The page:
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If a sentence starts with a mathematical variable which normally is lower case, should that variable be capitalized? Or is it better to just avoid starting sentences with variables?

  1. x and y represent the width and height of the anticuboctahedron.
  2. X and y represent the width and height of the anticuboctahedron.
  3. The width and height of the anticuboctahedron are represented by x and y.
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    X and x can represent different variables. They mustn't be confused. – Edwin Ashworth Dec 5 '13 at 22:02
  • My answer as a mathematician: The variable names should never be capitalised, x and X can very well be different variables. And variables at the beginning of a sentence should usually be avoided in writing. I wanted to add that something else that should be avoided are consecutive formulas without words or at least punctuation between them, but then I could not come up with an example, it seems to be more of a problem in German than in English. – Carsten S Dec 5 '13 at 22:07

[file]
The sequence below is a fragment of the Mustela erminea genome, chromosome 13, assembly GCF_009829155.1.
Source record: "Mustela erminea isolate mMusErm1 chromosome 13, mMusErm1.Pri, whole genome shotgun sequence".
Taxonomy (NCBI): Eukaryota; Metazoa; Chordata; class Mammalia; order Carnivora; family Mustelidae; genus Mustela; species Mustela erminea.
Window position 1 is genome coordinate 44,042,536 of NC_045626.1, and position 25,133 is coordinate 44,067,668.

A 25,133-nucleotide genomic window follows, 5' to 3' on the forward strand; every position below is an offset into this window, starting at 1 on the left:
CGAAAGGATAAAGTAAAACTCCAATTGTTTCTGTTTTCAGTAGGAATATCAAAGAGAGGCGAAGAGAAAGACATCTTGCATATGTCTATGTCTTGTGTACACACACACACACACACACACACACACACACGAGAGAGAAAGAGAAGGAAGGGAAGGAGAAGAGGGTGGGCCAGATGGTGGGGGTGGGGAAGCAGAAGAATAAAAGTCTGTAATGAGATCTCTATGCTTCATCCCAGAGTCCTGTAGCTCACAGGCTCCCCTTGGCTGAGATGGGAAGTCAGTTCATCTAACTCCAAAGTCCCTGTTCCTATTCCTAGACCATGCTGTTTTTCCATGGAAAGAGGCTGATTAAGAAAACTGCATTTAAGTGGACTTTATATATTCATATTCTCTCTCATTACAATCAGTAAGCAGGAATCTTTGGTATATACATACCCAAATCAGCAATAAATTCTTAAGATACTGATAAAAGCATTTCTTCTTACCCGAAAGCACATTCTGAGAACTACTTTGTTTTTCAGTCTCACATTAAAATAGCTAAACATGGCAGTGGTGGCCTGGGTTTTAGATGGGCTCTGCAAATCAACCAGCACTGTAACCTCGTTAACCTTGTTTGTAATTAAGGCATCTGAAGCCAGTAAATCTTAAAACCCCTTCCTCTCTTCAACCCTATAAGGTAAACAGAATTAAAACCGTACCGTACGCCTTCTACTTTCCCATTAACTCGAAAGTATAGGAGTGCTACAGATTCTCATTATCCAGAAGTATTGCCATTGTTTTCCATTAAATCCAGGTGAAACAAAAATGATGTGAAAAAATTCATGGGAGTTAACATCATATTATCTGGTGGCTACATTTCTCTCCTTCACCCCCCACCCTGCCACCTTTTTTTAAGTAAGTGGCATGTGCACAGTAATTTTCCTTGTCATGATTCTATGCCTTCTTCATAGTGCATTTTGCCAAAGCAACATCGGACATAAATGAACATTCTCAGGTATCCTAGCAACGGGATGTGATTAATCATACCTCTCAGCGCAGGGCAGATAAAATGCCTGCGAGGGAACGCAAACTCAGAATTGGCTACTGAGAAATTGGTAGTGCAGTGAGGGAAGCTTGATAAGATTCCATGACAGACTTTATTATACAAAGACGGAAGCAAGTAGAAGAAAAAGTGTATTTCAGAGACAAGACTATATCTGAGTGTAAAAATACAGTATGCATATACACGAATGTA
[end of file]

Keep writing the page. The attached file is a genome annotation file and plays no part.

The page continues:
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    No, this is not a duplicate of that question. Here's the answer I was prevented from posting: "Note that x in a mathematical equation is not a word; it's not really even a letter. It's a symbol. As such, it's not subject to the normal rules of orthography. As Edwin Ashworth noted in a comment, x must not be confused with X, which could represent something else: X is a different symbol from x. If you need to start a sentence with x, do that. Don't capitalise it." – Andrew Leach Dec 5 '13 at 22:07
  • This has been asked many times before. I find it a bit hard to pick one question, though. Especially since most of those questions are closed as duplicates themselves. Perhaps some merging is in order. – RegDwigнt Dec 5 '13 at 22:08
  • @Andrew Be my guest and pick any of these instead: 1, 2, 3. – RegDwigнt Dec 5 '13 at 22:10